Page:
Also mounted beneath the platform 11 between the upper and lower runs of screen 16 is a suction box 22, which is connected by a duct 23 (FIGS. 2 and 3) to the inlet of a suction fan or like source of vacuum (not illustrated). Box 22 has in its upper end an opening 24 that registers with an opening 25 in a template 26 (FIG. 2), which is removably mounted on box 22 beneath the upper run of screen 15. The vacuum generated at registering openings 24, 25 is applied to a central opening 27 in platform 11 via an adjustable hood mechanism 28, which extends downwardly from the underside of platform 11.
Hood mechanism 28 comprises a pair of spaced, rigid, side panels or curtains 31 and 32 that are hinged at their upper edges as at 33 and 34 to platform 11 adjacent opposite sides of opening 27 to pivot about spaced axes that extend parallel to the direction of travel (14) of the upper run of screen 15. As shown in FIGS. 1 and 2, the lower edges 31' and 32' of panels 31 and 32, respectively, are equi-spaced above the upper run of screen 15, and have sliding engagement with the spaced, parallel, inner surfaces of a pair of vertically disposed plates 35 and 36, each of which is carried on the inner ends of a pair of adjusting rods 37, only one each of which is shown in FIG. 2. Each of the rods 37 is mounted intermediate its ends for horizontal sliding adjustment in an opening formed in one of four, like, stationary, vertically disposed bars 38, which are fastened at their lower ends to the frame sides 19 adjacent the posts 13, and which project at their upper ends above the upper edges of plates 35 and 36. Bars 38 are connected at their upper ends by tension springs 39 to opposite ends of a pair of parallel reinforcing bars 40 that are secured to the outer surfaces of panels 31 and 32 to extend parallel to their pivotal axes.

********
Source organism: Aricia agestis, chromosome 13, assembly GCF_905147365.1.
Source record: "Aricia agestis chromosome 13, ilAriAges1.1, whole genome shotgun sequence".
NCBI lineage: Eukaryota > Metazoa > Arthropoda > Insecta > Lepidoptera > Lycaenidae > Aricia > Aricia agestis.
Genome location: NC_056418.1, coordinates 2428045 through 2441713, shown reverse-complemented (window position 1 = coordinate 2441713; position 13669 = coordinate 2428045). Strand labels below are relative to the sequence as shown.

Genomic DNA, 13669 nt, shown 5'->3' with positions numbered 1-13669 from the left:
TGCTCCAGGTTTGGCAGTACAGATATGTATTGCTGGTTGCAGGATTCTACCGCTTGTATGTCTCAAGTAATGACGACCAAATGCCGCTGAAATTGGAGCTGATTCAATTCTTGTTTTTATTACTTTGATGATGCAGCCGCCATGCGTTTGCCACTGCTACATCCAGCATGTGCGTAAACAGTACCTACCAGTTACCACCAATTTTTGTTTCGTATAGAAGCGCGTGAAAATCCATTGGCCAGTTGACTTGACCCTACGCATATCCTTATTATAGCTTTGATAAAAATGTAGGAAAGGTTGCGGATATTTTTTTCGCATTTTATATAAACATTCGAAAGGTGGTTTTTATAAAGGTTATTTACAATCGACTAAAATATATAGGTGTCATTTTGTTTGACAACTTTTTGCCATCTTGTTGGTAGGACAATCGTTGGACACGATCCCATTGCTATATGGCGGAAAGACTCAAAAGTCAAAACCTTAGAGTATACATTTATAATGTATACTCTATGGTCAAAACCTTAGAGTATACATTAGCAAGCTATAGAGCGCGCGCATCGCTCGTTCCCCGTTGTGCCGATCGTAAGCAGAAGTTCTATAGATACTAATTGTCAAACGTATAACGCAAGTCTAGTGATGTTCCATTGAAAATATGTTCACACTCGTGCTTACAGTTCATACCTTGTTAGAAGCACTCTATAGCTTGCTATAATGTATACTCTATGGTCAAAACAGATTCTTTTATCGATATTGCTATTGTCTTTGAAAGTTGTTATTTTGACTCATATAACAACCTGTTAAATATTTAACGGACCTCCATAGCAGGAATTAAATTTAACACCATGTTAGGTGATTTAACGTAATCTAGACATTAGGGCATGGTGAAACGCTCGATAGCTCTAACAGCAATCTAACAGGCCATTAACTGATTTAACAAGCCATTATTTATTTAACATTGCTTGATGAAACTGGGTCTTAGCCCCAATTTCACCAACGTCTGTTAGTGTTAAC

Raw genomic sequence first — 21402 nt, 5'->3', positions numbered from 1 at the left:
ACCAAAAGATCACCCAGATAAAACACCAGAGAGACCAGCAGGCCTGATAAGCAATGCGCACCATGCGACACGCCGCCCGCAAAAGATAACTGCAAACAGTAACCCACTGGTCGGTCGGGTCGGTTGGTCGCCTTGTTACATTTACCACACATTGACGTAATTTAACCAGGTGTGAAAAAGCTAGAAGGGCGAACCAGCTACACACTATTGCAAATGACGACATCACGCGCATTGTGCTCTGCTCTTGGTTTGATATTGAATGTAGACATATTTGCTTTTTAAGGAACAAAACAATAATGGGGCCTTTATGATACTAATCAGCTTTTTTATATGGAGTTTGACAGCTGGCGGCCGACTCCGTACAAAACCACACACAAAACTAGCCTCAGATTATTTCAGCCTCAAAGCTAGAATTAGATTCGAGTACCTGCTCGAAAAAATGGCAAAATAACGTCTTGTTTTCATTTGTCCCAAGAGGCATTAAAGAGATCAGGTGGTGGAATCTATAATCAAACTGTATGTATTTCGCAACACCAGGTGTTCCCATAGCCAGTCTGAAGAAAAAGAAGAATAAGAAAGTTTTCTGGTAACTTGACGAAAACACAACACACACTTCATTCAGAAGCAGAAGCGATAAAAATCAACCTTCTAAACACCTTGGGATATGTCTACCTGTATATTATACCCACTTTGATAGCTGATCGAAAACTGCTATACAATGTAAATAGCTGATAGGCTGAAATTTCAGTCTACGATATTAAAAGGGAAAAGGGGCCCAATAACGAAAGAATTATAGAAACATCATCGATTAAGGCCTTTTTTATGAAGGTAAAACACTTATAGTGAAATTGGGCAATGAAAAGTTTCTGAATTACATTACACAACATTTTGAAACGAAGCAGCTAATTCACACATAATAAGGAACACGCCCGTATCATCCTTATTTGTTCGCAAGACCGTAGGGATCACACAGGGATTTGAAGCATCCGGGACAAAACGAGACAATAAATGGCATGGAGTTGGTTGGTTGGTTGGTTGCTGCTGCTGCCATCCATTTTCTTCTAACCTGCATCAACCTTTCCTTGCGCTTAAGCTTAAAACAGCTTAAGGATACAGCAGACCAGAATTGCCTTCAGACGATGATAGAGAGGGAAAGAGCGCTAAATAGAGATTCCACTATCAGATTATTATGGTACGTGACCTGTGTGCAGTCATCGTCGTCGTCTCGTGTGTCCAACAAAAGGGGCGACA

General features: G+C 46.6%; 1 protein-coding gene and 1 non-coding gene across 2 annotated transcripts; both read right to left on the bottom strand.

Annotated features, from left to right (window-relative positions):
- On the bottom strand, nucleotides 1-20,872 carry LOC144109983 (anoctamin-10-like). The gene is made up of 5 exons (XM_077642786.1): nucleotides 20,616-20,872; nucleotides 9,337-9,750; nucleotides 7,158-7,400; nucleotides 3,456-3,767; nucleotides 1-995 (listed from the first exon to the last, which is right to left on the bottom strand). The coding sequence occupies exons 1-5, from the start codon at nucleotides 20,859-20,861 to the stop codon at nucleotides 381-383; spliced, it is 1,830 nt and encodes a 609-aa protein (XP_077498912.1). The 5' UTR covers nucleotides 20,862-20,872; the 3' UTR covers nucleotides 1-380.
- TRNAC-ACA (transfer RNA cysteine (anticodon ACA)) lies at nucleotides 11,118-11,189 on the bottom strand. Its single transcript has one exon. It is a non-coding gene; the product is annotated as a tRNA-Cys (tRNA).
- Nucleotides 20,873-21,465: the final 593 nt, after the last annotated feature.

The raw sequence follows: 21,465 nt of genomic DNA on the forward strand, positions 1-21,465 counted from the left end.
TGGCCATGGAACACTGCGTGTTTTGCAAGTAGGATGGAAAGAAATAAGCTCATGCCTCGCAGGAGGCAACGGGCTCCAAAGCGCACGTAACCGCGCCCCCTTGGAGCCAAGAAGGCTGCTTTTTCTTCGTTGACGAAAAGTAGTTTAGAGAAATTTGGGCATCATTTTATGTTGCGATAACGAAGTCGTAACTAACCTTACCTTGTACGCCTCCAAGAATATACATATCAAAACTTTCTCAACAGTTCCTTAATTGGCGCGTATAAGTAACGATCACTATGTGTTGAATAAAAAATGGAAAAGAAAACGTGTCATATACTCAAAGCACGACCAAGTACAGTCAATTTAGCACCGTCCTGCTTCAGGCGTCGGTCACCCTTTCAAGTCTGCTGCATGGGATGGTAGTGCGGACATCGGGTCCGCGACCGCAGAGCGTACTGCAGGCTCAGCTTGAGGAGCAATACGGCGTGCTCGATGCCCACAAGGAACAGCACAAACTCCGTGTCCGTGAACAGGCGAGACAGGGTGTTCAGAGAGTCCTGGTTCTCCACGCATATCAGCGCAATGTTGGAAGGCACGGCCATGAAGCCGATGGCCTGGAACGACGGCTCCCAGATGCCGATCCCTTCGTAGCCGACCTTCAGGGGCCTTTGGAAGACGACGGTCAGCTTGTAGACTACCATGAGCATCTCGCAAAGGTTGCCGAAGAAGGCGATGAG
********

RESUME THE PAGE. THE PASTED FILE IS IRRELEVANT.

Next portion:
As will be apparent from the drawings, the springs 39 maintain the lower edges 31' and 32' of panels 31 and 32 resiliently engaged with the inside surfaces of plates 35 and 36. These plates can be adjusted toward and away from each other by rods 37, and in turn will cause panels 31 and 32 to be pivoted toward and away from each other, and selectively into different positions about the axes of hinges 33 and 34. The rods 37 can then be secured releasably in their adjusted positions by conventional locking detents 42 (FIG. 2), thus to retain panels 31 and 32 in positions in which they will determine the width of the mat deposited on screen 15. The hood mechanism 28 thus forms an adjustable, generally tunnel shaped passage which extends beneath platform 11 in the direction of travel of the upper run of screen 15, and which is open at opposite ends thereof.
One of the surprising features of this invention is that the hood mechanism 28 does not require at opposite ends thereof impervious panels of the type denoted at 31 and 32. In the embodiment shown, opposite ends of the hood tunnel formed by the mechanism 28 are open to the surrounding atmosphere so that ambient air may be drawn into opposite ends thereof. However, to prevent any accidental injuries, access to opposite ends of the mechanism 28, or the tunnel formed thereby normally is blocked off by a pair of framed, rectangularly shaped screens 43 and 44, the frames of which are hingedly connected at their upper edges as at 45 to elongate support bars 46 which are secured to the inside or confronting surfaces of tubular members 12. Screens 43 and 44 normally are in closed positions (not illustrated) in which they lie in spaced, vertical planes at opposite ends of hood mechanism 28, but can be swung into open positions as shown in FIG. 1 where they will be releasably held by conventional, pneumatic spring cylinders 47 and 48, respectively, (FIG. 1) to permit access to the interior of the hood mechanism.